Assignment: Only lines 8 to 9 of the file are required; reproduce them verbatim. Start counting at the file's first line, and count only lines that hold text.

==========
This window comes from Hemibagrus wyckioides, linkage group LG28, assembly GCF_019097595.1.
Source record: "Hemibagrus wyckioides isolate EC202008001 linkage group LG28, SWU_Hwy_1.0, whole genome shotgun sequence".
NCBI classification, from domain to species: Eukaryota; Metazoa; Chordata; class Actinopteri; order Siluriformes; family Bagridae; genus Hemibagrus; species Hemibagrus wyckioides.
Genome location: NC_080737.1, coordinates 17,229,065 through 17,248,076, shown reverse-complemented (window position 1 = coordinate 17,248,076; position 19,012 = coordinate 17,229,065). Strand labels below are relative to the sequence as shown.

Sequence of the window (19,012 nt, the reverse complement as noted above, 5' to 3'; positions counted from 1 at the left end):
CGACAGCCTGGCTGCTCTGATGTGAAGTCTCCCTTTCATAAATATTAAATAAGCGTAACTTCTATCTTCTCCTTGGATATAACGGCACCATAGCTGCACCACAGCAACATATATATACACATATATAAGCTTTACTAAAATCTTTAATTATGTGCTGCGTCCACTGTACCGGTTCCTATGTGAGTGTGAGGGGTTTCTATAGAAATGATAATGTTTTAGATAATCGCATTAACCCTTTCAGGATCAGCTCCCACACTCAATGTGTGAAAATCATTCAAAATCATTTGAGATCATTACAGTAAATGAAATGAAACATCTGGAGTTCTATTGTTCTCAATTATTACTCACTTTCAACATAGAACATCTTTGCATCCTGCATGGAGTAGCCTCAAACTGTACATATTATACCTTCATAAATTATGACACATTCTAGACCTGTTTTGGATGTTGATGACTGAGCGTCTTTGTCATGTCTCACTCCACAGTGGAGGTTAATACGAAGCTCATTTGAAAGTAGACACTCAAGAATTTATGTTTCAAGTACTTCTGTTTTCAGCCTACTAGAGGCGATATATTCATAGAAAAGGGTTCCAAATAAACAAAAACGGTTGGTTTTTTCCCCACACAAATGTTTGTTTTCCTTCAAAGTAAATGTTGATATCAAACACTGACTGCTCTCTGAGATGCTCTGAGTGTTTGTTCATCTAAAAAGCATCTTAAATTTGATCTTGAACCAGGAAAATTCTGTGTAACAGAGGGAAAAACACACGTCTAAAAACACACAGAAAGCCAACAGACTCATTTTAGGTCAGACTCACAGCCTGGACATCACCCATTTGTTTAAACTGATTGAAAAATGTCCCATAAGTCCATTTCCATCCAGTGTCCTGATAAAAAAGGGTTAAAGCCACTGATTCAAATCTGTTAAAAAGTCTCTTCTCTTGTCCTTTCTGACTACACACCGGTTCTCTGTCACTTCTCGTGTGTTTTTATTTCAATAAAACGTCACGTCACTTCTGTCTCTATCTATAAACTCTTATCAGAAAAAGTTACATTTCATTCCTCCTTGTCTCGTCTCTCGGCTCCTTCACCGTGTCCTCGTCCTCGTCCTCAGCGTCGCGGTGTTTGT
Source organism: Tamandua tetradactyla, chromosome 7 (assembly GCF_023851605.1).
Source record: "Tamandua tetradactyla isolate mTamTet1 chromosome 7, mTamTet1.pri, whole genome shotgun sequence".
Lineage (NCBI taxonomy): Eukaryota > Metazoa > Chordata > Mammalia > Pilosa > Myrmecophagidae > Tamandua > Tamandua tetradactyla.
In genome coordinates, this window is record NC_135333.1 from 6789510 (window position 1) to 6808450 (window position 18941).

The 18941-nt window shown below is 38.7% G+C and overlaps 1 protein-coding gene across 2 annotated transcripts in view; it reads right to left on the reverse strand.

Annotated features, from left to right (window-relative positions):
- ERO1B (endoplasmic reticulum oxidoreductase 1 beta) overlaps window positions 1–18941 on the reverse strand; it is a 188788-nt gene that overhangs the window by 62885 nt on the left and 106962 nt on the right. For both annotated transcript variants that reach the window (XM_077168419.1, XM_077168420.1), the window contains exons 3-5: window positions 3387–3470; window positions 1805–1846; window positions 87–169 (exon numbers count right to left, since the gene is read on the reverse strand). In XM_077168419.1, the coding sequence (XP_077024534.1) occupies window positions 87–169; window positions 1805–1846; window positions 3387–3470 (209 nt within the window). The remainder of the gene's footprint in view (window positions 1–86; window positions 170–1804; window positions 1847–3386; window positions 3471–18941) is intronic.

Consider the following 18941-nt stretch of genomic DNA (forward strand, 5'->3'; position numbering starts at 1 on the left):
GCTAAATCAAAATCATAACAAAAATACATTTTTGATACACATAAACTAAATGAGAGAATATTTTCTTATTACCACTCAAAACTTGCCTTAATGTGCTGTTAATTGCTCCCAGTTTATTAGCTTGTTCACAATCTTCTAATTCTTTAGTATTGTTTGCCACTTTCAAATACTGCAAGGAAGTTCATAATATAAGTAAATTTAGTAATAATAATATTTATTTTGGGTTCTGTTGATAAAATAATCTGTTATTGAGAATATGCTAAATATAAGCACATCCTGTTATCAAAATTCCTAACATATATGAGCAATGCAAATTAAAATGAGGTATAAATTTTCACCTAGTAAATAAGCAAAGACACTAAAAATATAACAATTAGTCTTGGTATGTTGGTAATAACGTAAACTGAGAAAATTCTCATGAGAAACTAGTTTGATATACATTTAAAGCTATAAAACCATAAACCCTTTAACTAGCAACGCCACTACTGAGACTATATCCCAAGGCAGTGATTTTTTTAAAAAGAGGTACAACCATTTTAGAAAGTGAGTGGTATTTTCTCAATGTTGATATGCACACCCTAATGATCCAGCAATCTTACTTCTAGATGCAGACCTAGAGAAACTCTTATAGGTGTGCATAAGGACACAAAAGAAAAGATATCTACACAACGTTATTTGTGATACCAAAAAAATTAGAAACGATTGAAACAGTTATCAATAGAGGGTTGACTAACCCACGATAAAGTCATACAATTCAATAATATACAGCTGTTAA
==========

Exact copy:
Source record: "Tamandua tetradactyla isolate mTamTet1 chromosome 7, mTamTet1.pri, whole genome shotgun sequence".
Lineage (NCBI taxonomy): Eukaryota > Metazoa > Chordata > Mammalia > Pilosa > Myrmecophagidae > Tamandua > Tamandua tetradactyla.